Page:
Prominent Republicans Pitch Carbon-Tax Plan to Top Trump AidesBy and
Former cabinet secretaries meet with aides at White House
Cohn, Priebus and Conway joined meeting on tax proposal
A group of prominent Republicans and business leaders pitched a tax on carbon dioxide to top White House aides Wednesday, selling the plan as an economic win that could drive job growth and yield environmental dividends too.
Former Secretary of State James Baker and other members of the new "Climate Leadership Council" pressed the case in a 45-minute meeting in the Roosevelt Room that included President Donald Trump’s top economic adviser Gary Cohn, Chief of Staff Reince Priebus and senior aide Kellyanne Conway.
"The signs were very encouraging," Ted Halstead, who founded the council, said after the meeting. "Two weeks into this new administration, we have positioned our solution as the most promising climate solution -- if they want to go there."
Baker also met briefly with Vice President Mike Pence, as the old-guard Republicans try to persuade the Trump administration that a carbon tax imposed in exchange for abolishing a slew of environmental regulations is an insurance policy against the risks of climate change.
"We know we have an uphill slog to get Republicans interested in this," Baker said before the White House meeting. But "a conservative, free-market approach is a very Republican way of approaching the problem."
White House spokesman Sean Spicer declined to comment on the idea.
The Republican and business leaders lent their stature to an approach for addressing climate change that mirrors an idea already advanced by Exxon Mobil Corp. Supporters say the tax is a conservative solution to climate change that replaces a regulatory regime with a free-market approach for addressing the greenhouse gas emissions.
The group includes Hank Paulson, who served as Treasury secretary under President George W. Bush and previously has advocated a carbon tax through his eponymous think tank, the Paulson Institute. Besides Baker, who served as secretary of state and Treasury secretary under two Republican administrations, other members include former Secretary of State George Shultz, Sequoia Capital Operations LLC partner Thomas Stephenson and former chairman of the board of Wal-Mart Stores Inc. Rob Walton. Economic advisers to former presidents George H.W. Bush and Ronald Reagan also are involved in the effort.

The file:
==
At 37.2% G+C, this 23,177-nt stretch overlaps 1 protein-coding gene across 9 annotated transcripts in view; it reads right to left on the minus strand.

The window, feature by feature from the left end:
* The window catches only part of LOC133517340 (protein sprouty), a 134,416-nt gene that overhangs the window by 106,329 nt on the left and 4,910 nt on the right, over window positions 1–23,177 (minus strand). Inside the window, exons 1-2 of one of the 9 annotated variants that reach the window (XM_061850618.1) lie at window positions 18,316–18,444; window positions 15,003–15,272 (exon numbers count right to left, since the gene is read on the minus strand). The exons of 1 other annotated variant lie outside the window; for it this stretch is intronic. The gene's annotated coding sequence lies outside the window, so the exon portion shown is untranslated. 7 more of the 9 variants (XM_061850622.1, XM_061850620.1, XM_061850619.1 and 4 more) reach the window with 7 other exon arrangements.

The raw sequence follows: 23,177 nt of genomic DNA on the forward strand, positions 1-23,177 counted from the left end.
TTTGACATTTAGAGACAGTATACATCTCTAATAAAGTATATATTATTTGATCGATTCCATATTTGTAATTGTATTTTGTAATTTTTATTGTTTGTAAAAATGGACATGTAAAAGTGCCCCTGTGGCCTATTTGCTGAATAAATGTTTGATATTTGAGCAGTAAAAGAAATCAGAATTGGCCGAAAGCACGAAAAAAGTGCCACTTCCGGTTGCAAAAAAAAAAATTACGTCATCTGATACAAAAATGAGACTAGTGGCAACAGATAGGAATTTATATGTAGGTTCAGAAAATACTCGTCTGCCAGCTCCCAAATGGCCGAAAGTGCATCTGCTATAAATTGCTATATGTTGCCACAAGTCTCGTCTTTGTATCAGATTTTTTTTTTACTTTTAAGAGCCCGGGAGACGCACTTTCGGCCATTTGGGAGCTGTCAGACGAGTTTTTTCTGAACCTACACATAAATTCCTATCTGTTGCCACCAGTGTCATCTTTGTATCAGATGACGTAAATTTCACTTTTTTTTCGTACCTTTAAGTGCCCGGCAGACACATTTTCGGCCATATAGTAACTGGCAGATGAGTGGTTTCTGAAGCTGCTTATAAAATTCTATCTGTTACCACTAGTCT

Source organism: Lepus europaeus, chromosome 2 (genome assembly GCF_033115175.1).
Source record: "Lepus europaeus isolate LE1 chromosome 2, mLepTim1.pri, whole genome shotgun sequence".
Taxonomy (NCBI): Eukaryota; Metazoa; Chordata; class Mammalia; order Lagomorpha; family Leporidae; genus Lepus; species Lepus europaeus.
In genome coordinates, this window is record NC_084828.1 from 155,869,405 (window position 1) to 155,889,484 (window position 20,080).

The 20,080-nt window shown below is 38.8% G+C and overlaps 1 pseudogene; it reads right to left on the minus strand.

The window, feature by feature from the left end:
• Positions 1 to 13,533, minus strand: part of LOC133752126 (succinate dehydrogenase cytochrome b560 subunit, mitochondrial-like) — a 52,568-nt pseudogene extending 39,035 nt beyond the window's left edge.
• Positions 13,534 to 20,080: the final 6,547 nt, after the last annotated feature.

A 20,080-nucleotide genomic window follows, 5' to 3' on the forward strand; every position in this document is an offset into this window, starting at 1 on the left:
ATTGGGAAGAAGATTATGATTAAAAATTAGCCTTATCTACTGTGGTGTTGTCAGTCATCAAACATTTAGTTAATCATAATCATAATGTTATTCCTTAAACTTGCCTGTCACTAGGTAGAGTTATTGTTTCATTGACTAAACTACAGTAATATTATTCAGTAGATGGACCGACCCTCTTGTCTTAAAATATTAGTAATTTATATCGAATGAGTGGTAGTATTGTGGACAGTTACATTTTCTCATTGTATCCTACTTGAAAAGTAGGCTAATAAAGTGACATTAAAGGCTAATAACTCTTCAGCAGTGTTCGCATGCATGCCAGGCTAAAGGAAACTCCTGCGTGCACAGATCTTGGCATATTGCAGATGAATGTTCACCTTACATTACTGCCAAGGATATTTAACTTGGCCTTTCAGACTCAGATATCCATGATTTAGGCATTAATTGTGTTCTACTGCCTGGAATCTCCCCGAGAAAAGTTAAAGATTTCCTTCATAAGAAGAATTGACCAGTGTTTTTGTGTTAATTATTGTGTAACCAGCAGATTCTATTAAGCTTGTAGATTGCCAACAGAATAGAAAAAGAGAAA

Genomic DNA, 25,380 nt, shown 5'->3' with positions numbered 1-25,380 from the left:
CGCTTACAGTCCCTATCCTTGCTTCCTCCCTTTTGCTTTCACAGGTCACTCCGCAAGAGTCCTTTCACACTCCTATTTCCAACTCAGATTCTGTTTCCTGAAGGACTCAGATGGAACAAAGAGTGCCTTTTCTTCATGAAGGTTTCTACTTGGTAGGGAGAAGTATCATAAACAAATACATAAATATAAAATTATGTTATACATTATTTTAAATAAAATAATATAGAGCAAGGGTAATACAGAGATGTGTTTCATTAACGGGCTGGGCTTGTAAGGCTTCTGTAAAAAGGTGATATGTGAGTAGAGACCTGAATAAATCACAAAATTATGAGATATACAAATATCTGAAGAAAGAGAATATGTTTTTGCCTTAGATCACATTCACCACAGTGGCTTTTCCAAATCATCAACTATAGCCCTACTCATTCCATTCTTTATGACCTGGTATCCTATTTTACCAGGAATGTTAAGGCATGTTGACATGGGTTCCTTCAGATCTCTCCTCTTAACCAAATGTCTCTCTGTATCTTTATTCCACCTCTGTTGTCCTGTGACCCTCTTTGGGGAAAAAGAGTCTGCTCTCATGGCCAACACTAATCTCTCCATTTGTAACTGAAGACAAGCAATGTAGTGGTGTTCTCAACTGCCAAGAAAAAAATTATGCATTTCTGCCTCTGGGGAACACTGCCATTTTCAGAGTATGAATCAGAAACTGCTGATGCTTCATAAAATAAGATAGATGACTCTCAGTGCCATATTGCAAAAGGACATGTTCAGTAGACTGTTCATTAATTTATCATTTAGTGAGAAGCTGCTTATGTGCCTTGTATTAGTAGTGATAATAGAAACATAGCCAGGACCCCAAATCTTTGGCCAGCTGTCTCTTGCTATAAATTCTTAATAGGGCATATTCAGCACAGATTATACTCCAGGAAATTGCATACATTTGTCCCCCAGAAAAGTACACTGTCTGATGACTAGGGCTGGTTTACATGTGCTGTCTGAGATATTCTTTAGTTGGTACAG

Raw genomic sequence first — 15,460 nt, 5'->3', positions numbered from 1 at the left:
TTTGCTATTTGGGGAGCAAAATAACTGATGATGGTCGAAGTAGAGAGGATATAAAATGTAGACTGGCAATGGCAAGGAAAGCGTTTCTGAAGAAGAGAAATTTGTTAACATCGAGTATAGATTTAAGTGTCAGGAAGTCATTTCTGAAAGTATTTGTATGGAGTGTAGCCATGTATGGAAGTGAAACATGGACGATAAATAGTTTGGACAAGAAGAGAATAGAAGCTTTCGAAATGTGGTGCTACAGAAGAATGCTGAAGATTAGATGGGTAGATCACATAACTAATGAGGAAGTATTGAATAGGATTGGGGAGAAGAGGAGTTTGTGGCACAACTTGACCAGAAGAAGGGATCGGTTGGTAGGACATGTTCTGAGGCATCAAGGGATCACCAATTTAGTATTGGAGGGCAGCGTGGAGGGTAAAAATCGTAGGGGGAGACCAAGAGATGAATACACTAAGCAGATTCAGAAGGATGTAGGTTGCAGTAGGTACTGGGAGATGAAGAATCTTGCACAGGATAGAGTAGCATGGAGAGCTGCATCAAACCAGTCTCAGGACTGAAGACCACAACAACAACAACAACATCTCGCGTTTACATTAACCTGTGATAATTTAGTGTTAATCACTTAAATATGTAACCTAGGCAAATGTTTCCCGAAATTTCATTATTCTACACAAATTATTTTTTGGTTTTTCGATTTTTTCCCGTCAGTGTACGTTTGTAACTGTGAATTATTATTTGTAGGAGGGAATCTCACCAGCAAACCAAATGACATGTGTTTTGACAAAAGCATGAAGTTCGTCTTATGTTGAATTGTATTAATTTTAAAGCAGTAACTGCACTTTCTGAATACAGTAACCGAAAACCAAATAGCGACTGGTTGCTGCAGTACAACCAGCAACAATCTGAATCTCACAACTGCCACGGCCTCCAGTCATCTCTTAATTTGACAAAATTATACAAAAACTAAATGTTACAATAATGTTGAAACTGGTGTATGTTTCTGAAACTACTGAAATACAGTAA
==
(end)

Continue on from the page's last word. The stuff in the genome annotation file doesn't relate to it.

Baker himself conceded he remains "somewhat of a skeptic about the extent to which man is responsible for climate change," but the "risks are too great to ignore."
The plan faces strong political headwinds; both Trump and a majority of the House of Representatives have come out against a carbon tax in the past year. Trump also has pledged to do away with environmental regulations limiting emissions of carbon dioxide.
But the idea of a carbon tax, long favored by economists as the most straightforward way to address climate change, could gain traction as part of a broad tax overhaul on Capitol Hill.
The blueprint involves a $40 tax on every metric ton of carbon dioxide released by burning fossil fuels, with the price climbing over time. To avoid an undue burden on the poor from the higher energy bills that would result, the projected $200 billion to $300 billion in annual revenue would be redistributed to households in the form of quarterly checks from the Social Security Administration. Families of four would see an average annual payout of $2,000 under the plan, they say.
The proposal also calls for border adjustments that would act to hike the costs of products imported from countries that do not put a price on carbon. The tax would be imposed at the point fossil fuels enter the economy, such as when oil leaves the refinery or coal leaves the mine. In exchange, regulations aimed at cutting emissions would be eliminated.
The Republican-led House last June approved a non-binding resolution condemning the idea of a carbon tax as "detrimental to American families and businesses." The measure, which passed 237-163, was designed to lock in lawmakers’ positions, making it harder for those who lodged a vote opposing a tax to support one later on.
Trump himself has come out against the idea, rejecting a carbon tax in responses to a survey by the American Energy Alliance last March. Many of the conservative advocates guiding Trump’s energy and environment policy also eschew the idea.
The approach also runs counter to Trump’s campaign promise to help bring back coal-mining jobs. Because it generates more carbon dioxide emissions than natural gas and oil, coal would be the fossil fuel hardest hit by a tax on carbon.
Opponents fear that with the foundation laid now, lawmakers could seize on a carbon tax as a potent source of revenue to offset rate reductions during a future congressional debate on overhauling the tax code.
"This is not a climate proposal; it’s a tax proposal," said Thomas Pyle, head of the free-market advocacy group American Energy Alliance. "There’s no need to trade Obama’s climate regulations for a carbon tax. Donald Trump has already promised to undo them."
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